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Reflexological Procedures

Applied Kinesiology is a vast system of health care used to evaluate and treat structural, chemical, and emotional aspects of health.

Structural balance

Muscle imbalances cause asymmetry in our body. Nearly everything from major postural distortions like scoliosis and knock knees, to localized inflammations like shoulder tendinitis and carpal tunnel syndrome, have associated muscle imbalances.

How do muscles become unbalanced? Is it due to bad postural habits? Or is bad posture secondary to muscles becoming unbalanced in more insidious ways?

In the 1930s, American Osteopath Frank Chapman mapped out reflexes points on the torso and thighs and correlated them to individual organs and glands. He discovered that he could improve organ function by applying firm rotary massage to these points.

In the late 1960s, a Detroit Chiropractor named Dr. George Goodheart expanded on these developments by discovering the association between “Chapman’s reflexes” and individual muscles. Goodheart found that by treating these points, not only would organ function improve, but individual muscles also gained strength.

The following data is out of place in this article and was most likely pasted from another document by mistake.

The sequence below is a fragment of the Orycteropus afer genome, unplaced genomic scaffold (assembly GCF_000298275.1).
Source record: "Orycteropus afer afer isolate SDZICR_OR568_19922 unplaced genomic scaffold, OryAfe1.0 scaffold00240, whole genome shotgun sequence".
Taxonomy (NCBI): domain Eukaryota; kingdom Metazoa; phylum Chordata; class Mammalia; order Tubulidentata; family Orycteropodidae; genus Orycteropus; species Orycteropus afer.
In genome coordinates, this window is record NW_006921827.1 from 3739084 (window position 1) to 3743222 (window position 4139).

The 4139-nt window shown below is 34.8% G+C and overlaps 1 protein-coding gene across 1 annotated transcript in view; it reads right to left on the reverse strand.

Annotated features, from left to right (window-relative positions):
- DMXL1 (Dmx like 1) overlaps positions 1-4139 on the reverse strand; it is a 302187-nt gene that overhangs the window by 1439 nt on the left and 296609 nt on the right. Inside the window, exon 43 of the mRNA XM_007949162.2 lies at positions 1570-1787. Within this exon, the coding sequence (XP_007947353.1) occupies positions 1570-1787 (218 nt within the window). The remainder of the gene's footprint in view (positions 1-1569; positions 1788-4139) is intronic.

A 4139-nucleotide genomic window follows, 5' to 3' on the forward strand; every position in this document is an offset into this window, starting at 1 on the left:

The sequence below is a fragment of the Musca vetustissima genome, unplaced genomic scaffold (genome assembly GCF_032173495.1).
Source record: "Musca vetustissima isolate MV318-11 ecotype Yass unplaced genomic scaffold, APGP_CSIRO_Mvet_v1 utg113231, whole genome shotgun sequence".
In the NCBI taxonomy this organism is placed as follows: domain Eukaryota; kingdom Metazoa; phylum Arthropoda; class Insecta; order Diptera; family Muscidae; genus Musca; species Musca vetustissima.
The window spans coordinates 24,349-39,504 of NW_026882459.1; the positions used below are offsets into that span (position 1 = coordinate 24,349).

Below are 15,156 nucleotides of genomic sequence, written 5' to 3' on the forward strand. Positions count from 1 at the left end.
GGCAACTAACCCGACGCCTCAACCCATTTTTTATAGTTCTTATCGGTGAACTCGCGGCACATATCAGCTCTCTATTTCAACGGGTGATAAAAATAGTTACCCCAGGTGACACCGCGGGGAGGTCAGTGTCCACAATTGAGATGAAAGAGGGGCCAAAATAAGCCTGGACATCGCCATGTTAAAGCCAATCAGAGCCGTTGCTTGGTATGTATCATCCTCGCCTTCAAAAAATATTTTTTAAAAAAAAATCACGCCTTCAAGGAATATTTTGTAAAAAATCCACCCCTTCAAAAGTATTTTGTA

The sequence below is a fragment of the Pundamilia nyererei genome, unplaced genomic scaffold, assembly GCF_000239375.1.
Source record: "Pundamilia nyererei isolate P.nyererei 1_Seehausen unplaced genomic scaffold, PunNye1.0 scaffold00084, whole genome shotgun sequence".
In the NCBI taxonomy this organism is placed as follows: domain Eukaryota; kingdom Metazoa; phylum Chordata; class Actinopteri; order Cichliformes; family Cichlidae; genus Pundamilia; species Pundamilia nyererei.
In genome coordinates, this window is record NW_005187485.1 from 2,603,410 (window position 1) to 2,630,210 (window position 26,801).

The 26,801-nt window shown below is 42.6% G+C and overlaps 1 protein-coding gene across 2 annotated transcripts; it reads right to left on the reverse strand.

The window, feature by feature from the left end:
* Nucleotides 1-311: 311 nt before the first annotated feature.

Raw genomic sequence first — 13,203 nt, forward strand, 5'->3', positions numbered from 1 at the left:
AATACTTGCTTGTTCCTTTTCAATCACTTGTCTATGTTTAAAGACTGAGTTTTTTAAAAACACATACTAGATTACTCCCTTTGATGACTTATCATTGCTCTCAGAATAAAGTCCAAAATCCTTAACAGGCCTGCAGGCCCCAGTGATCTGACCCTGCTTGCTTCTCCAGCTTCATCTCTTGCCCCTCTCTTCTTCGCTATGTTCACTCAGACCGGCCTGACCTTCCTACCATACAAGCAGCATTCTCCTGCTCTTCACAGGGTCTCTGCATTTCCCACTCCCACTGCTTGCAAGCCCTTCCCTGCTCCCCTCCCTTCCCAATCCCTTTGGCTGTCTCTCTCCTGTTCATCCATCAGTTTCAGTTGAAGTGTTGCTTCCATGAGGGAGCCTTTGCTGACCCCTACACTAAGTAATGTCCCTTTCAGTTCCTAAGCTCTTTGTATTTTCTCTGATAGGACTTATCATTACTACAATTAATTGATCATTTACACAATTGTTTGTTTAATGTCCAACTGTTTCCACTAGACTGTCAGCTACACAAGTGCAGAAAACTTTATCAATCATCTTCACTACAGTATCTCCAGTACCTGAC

Muscle / organ relationship: healthy organs = strong muscles

Every organ and gland has an associated muscle: lung to deltoid, pancreas to triceps, small intestine to quadriceps, etc. When there is a problem with an organ or gland, its associated muscle will begin to malfunction. This can manifest as individual muscle weakness, or there may be “knots” or trigger points within the muscle belly itself. This is why the usual routes of massage or strength training often has little to no effect.

Creating balance

Muscles imbalances can lead to pain and inflammation. When left uncorrected, there may be an accelerated wear and tear of bones and cartilage.

Using the myriad techniques in Applied Kinesiology, Dr. Morrison uncovers structural, chemical and emotional imbalances in the body. During a typical visit, different muscles are tested. Patients are asked to “push” or “hold” while touching specific areas on the body. The patient will notice that sometimes a weak muscle becomes strong when they touch a certain area, or a strong muscle may become weak. These responses help the doctor to gather information needed to apply accurate therapy.

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